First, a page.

A federal judge in Cincinnati has issued an order temporarily stopping part of an Ohio anti-abortion law from being implemented.
The state law, which was set to take effect on Friday, bans an abortion method known as dilation and evacuation, in which a woman’s cervix is dilated and the fetus is removed with suction and medical tools. It’s the most commonly used method of abortion in the second trimester of pregnancy, typically after 16 weeks of gestation.
Under the Ohio law, doctors who perform the D&E procedure could be charged with a fourth-degree felony, carrying a penalty of up to 18 months in prison. While the law makes an exception for abortions required to save a woman’s life, it makes none in cases of rape or incest.
U.S. District Judge Michael Barrett’s order, which lasts 14 days, permits doctors to perform the procedure for women who are less than 18 weeks pregnant.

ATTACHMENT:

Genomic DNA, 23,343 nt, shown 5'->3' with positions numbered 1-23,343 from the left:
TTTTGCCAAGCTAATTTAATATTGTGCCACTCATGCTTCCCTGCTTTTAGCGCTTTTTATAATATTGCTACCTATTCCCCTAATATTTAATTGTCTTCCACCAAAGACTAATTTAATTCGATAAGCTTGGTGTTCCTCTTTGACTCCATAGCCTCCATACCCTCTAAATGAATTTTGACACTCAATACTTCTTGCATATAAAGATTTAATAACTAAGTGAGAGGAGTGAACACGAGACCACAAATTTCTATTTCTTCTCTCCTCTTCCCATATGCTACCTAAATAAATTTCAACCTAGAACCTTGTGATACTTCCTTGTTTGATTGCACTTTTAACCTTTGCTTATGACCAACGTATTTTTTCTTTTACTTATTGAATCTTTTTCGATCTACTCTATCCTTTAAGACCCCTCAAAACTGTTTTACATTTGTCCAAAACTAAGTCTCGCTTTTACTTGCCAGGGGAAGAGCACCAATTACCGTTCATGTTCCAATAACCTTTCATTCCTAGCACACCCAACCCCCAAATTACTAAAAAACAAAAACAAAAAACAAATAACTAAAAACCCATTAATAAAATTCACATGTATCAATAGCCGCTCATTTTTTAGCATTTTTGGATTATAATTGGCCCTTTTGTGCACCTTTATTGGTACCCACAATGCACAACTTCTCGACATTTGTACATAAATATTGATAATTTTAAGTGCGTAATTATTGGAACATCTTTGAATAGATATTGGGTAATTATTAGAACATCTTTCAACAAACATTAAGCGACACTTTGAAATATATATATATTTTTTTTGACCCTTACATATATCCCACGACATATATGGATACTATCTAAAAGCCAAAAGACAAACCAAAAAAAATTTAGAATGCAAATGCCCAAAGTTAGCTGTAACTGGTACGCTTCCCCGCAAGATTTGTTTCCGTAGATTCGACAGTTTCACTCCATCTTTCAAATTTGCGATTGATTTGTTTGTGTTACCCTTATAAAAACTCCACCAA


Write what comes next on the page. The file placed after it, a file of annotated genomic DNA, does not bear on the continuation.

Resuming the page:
The temporary injunction comes in a lawsuit filed in February by Planned Parenthood, which sued to block the law, arguing it places an undue burden on a large fraction of women. In his decision, Barrett ― a George W. Bush appointee ― largely agreed, noting women don’t have access to any legal alternative in Ohio at that point in their pregnancy.
Earlier this month, Ohio’s Republican-controlled legislature passed another controversial anti-abortion bill, outlawing the procedure as soon as doctors detect a fetal heartbeat. Republican Gov. Mike DeWine has promised to sign it into law, effectively barring abortion after six weeks ― before many women even realize they’re pregnant.